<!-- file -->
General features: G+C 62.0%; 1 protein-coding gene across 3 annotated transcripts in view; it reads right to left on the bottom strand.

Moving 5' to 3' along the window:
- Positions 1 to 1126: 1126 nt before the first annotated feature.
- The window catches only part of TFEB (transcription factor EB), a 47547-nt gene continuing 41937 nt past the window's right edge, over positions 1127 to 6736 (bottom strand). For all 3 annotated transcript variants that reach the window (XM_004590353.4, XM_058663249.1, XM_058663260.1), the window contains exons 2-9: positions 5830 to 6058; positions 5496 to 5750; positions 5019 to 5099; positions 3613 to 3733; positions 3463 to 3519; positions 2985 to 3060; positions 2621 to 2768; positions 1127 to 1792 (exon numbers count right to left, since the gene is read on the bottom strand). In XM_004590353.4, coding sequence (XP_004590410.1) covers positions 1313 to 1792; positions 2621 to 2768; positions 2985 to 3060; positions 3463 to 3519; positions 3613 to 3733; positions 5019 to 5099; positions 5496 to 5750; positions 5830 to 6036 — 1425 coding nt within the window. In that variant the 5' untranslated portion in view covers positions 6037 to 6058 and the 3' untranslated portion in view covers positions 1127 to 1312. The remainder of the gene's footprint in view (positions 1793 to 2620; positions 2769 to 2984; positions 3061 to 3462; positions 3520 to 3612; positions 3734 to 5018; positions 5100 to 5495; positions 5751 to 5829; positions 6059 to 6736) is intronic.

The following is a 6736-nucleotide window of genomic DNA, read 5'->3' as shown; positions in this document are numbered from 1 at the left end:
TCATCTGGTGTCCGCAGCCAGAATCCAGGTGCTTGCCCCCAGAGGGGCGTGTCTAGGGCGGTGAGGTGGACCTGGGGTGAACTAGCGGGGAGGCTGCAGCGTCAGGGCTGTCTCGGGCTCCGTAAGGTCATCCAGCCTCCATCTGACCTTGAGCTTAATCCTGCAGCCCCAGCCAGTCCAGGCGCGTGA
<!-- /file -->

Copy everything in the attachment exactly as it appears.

General features: G+C 62.0%; 1 protein-coding gene across 3 annotated transcripts in view; it reads right to left on the bottom strand.

Moving 5' to 3' along the window:
- Positions 1 to 1126: 1126 nt before the first annotated feature.
- The window catches only part of TFEB (transcription factor EB), a 47547-nt gene continuing 41937 nt past the window's right edge, over positions 1127 to 6736 (bottom strand). For all 3 annotated transcript variants that reach the window (XM_004590353.4, XM_058663249.1, XM_058663260.1), the window contains exons 2-9: positions 5830 to 6058; positions 5496 to 5750; positions 5019 to 5099; positions 3613 to 3733; positions 3463 to 3519; positions 2985 to 3060; positions 2621 to 2768; positions 1127 to 1792 (exon numbers count right to left, since the gene is read on the bottom strand). In XM_004590353.4, coding sequence (XP_004590410.1) covers positions 1313 to 1792; positions 2621 to 2768; positions 2985 to 3060; positions 3463 to 3519; positions 3613 to 3733; positions 5019 to 5099; positions 5496 to 5750; positions 5830 to 6036 — 1425 coding nt within the window. In that variant the 5' untranslated portion in view covers positions 6037 to 6058 and the 3' untranslated portion in view covers positions 1127 to 1312. The remainder of the gene's footprint in view (positions 1793 to 2620; positions 2769 to 2984; positions 3061 to 3462; positions 3520 to 3612; positions 3734 to 5018; positions 5100 to 5495; positions 5751 to 5829; positions 6059 to 6736) is intronic.

The following is a 6736-nucleotide window of genomic DNA, read 5'->3' as shown; positions in this document are numbered from 1 at the left end:
TCATCTGGTGTCCGCAGCCAGAATCCAGGTGCTTGCCCCCAGAGGGGCGTGTCTAGGGCGGTGAGGTGGACCTGGGGTGAACTAGCGGGGAGGCTGCAGCGTCAGGGCTGTCTCGGGCTCCGTAAGGTCATCCAGCCTCCATCTGACCTTGAGCTTAATCCTGCAGCCCCAGCCAGTCCAGGCGCGTGA